I am in doubt. Oh so much doubt. I'm working on the second assignment for my class, Organization of Information and Resources. (I should say that I did quite well on the first assignment - yay!)
Anyway, this one is on subject analysis and indexing. What is this all about you ask? Well, let me tell you (because I feel like procrastinating!).
Let's say you want to find an article all about the controversy between enrollment and achievement status at charter schools versus public schools in the US. Without subject analysis/indexing, here's what you'd have to do: read through every article in the world till you found what you were looking for. That's a slight exaggeration. Obviously you could narrow your search down by only looking in journals about education. And you could narrow it down to all articles written after 2003 (or whatever). But that's still a hefty stack of journals to look through.
And you can't necessarily judge what the article is about by just looking at the title. No siree. What about "Toward a Pragmatic Understanding of Status-Consciousness"? Would you guess from the title that this is about charter schools? I'm thinking not.
So librarians, many, many, many years ago realized that the number of articles (and books) was growing huge and it was getting really difficult to find a document on a specific topic. So now librarians take it upon themselves to look at documents and index them so they can be found more easily.
So first you have to look at a document and decide: what is this about? This is way more difficult than you may think. Why? Because people are different and they see things in different ways. I might read an article and think it's about deer and index it so. But you may think it's about hunting or some other related topic. There are a dozen or more methods describing different ways to do this subject analysis, but in the end, it is "problematic," as our professor keeps saying. But we do the best we can.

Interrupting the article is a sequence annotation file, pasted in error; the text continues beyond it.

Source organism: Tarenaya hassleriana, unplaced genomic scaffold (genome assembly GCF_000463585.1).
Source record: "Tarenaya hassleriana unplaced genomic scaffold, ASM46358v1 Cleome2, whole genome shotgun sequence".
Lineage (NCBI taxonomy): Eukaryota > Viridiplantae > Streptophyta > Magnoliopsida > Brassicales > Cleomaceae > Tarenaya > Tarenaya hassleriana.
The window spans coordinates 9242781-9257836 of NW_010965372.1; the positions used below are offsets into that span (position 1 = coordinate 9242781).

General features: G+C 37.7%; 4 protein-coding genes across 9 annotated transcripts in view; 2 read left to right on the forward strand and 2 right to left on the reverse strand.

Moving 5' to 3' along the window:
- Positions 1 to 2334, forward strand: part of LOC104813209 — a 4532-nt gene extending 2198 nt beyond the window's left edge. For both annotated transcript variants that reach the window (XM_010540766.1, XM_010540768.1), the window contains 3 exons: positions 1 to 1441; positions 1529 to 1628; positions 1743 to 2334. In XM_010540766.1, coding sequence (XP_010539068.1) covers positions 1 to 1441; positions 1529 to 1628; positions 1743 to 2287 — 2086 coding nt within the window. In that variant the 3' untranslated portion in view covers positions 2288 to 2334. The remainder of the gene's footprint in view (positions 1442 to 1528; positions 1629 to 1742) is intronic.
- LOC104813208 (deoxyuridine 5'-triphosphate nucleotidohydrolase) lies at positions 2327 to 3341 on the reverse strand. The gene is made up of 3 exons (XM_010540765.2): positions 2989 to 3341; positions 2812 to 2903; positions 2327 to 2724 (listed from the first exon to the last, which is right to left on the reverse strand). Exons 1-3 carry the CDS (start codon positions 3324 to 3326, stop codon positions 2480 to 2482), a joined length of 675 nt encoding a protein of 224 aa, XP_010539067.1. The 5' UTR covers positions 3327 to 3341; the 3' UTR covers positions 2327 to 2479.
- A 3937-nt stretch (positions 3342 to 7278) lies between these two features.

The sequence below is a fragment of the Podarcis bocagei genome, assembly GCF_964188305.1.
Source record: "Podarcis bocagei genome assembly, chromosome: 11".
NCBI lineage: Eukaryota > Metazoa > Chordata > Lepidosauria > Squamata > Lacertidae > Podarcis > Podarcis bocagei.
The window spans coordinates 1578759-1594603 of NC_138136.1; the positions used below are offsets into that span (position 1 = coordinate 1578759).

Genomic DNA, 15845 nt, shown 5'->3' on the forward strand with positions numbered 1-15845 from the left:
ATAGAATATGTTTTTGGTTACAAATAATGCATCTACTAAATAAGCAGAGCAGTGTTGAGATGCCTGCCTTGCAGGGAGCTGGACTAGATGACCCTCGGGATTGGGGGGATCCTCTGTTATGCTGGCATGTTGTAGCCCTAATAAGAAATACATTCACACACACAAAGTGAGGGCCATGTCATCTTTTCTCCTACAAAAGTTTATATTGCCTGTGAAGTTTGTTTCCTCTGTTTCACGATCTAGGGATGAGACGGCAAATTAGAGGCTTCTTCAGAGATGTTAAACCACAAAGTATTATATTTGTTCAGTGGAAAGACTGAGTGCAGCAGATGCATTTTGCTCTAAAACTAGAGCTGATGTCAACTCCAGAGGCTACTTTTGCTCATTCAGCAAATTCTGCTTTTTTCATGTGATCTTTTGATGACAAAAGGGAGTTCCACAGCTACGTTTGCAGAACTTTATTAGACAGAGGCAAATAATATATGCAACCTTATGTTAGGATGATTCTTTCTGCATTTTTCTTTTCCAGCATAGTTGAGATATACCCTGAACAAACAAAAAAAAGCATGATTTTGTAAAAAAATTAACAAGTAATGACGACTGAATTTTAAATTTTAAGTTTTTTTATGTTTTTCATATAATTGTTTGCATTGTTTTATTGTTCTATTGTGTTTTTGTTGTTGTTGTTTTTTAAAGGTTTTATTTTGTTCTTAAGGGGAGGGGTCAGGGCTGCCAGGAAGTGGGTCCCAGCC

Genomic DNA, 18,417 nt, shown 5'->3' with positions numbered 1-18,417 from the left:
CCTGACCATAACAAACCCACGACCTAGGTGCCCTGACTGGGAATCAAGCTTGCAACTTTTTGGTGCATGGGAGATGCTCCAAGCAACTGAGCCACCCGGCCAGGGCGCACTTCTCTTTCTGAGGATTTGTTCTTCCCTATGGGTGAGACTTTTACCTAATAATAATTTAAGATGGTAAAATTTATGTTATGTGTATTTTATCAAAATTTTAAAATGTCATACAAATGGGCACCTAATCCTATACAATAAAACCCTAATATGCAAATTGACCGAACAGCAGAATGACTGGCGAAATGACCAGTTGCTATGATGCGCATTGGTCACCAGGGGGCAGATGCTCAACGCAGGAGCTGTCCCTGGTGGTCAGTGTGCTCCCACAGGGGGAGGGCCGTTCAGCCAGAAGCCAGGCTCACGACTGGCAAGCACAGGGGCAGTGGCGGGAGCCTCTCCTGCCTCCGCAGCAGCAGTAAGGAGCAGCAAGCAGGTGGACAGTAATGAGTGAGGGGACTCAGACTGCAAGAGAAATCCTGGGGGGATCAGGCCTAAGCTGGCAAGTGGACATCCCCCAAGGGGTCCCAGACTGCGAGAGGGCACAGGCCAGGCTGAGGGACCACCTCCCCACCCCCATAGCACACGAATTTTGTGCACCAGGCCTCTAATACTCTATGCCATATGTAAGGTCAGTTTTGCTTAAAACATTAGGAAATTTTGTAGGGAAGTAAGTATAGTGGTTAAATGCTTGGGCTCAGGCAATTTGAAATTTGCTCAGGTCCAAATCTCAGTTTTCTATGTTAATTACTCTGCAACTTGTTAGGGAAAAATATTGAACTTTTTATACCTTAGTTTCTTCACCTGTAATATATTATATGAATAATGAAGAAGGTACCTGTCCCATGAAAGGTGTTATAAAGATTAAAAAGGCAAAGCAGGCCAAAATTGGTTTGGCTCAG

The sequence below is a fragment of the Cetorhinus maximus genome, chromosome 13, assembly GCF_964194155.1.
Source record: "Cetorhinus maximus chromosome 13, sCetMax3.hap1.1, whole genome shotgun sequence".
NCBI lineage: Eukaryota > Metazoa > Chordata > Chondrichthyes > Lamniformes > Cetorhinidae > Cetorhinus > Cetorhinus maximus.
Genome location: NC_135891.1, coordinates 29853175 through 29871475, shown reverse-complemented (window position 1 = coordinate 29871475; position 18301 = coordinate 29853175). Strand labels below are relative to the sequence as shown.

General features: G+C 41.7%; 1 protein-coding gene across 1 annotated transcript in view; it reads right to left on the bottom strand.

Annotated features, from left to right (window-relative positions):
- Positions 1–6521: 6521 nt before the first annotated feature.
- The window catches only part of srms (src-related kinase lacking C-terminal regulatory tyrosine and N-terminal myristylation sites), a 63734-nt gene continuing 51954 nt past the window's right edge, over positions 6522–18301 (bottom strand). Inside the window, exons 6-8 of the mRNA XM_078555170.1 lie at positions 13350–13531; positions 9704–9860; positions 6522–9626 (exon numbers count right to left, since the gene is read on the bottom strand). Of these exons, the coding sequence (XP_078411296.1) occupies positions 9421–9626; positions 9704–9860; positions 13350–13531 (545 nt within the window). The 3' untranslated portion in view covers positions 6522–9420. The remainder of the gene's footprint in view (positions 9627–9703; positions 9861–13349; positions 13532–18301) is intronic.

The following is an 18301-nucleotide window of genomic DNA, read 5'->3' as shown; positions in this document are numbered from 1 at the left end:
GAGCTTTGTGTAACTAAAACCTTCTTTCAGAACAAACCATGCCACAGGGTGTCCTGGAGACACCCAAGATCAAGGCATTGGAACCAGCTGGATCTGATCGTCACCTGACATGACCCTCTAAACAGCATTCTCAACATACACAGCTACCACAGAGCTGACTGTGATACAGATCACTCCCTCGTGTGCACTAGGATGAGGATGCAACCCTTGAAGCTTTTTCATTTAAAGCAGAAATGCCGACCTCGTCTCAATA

Secondly, we take these subjects and turn them into indexing terms. Often a controlled vocabulary is used. (I'm not even going to try to explain that. Sorry.) So let's say I have an article about dogs in movies. I assign it the terms Dogs and Movies. If you're searching in the library database using those terms, you'll find the article.
So, one disadvantage. What happens if you don't use one of those terms? What if you search under 'motion pictures' instead? You wouldn't find anything. Of course there is cross referencing and preferred terms, etc, but this sort of problem does happen from time to time. That's why when you search you should use different keywords to find what you're looking for.
And one advantage... who cares about indexing and whatnot anyway because now we can do fulltext searches and we don't have to read through all the text anyway? Well, say you have an article about Old Yeller (or whatever that movie was). What if that article doesn't have the word 'dog' in it anywhere? It's obviously about a dog, but your search wouldn't bring it up. That's where indexing comes in because that term would be added and you could find the article.
All that said, it sounds like I know what I'm talking about, but for some reason this assignment is just not coming together!
So, I pulled out my "When in doubt, put the kettle on!" mug (thanks Anna!) and made a lovely cup of Yorkshire tea.
And then I reminded myself:
1. This teacher grades section by section through all the papers, so you don't really have to write a flowing paper (in fact it could hurt you!)
2. She's looking to see that I understand the concepts, so the actual document I'm indexing and maybe even the terms I pick don't matter so much.
3. I can email her and ask questions and hopefully I'll get an answer that makes sense!
4. And, it's not due till Wednesday. =)